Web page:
To get field experience, Savannah started emailing every space organisati­on she could think of, before finally landing a research gig at Spaceport America, the world’s first purpose-built commercial spaceport, way out in the Jornada del Muerto desert, New Mexico. Suddenly she was rubbing shoulders with the VP of Blue Origin (Jeff Bezos’s private spacefligh­t company) and seeing the future of interstell­ar travel up close. “When I was at Spaceport America, commercial space travel was really exploding,” she says. “A lot of people ask me what space government is going to look like, and I’m like, ummm, a corporate government? Think about it. Whoever owns those space settlement­s gets to make the rules. If Jeff Bezos puts a colony on Mars, Amazon will control it. My view of space is that it’ll be driven by capitalism.”

Savannah’s prediction­s about space colonisati­on are either bleakly cynical or, perhaps, pretty damn spot-on. It’ll be competitiv­e, exploitati­ve, unequal and violent – basically like every other human colonial movement in history. It’ll also be driven by money. And that’s a problem for us terrestria­l plebs back on Earth. “Suppose everyone has access to resources on the Moon,” she says. “That’s great in theory. But the people who actually get there and mine it in the first place, they’re going to be the super-wealthy or heads of government, or people working for them, so the wealthy will just get wealthier. And if someone breaks a Moon Treaty up there, if someone wants to explode a nuke on the Moon, who’s going to stop them?”

“I would prefer to leave space alone, honestly,” Savannah admits. “There are so many bigger issues on Earth. Visions of progress are often wrapped up in space exploratio­n. When we think of ourselves in space, we think of our species moving forward. But I have to remind myself that, no, staying here and working on ourselves is moving forward, too.”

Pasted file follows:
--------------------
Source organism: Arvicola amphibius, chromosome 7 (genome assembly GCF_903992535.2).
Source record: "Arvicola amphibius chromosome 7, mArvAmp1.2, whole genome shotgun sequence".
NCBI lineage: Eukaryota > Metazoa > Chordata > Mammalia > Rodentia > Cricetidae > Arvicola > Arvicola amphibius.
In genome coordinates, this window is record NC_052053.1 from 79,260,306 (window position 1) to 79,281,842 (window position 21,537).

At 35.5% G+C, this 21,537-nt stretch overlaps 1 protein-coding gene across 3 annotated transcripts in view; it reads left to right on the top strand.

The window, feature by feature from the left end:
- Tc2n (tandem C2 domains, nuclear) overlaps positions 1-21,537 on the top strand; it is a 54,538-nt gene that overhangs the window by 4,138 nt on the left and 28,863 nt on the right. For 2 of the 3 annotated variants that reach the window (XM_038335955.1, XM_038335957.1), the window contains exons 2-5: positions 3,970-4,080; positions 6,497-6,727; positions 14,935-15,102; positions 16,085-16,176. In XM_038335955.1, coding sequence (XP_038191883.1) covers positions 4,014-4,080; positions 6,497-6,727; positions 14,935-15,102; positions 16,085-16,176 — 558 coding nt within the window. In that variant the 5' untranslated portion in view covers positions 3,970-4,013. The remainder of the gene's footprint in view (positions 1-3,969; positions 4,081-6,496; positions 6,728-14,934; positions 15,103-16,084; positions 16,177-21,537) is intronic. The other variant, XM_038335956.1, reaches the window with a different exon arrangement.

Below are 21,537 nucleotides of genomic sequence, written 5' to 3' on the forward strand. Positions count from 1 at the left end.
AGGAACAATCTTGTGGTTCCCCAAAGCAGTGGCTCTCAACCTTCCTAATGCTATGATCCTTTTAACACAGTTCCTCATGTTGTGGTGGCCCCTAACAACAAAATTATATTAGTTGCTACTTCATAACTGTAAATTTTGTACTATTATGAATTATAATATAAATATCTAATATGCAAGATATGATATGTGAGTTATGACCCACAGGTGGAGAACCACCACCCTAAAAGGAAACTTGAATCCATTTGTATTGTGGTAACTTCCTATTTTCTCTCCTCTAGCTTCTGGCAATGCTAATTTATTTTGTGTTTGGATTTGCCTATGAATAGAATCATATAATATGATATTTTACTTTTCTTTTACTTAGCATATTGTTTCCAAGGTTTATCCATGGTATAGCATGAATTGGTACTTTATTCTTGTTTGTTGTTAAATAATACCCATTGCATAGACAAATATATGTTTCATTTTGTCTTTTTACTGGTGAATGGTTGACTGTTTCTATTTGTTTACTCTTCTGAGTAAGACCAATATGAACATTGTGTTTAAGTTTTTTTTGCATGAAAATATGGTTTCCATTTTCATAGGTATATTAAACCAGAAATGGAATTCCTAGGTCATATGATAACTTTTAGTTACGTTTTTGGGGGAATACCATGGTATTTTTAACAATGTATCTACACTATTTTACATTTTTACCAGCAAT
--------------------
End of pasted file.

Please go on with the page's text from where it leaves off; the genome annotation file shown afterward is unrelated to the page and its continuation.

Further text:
So do space anthropolo­gists get paid? Well, yes and no. Savannah can get research grants, like any other professor, but actual paying jobs are like moon dust. Only half of the corporate types at Spaceport America saw value in space anthropolo­gy, and even they struggled to think about it in commercial terms. “I have a friend who’s the Chief Economist at NASA,” Savannah says. “His job is to literally look at economics in space. But that’s a one-of-a-kind position. He’s the only one. If a space company did decide to hire an anthropolo­gist, it’s not like they’d need seven of us.”

But Savannah insists there is value in anthropolo­gy. Huge value. Not just statistics and surveys and interviews, but in asking questions that no one has even thought of yet. Looking at space in an entirely different way: not as something to explore or exploit, but as a new environmen­t for human potential. “So much of our psychology as Earthlings is tied to our dreams of outer space,” she says. “Pretty much my whole life, the Internatio­nal Space Station has been in orbit. We’ve used stars to guide us since the dawn of time. And for me to think of us not being in space is bitterswee­t. I’d look up into the night sky and think, ‘We’re not there anymore.’”

Newspapers in English

Newspapers from Australia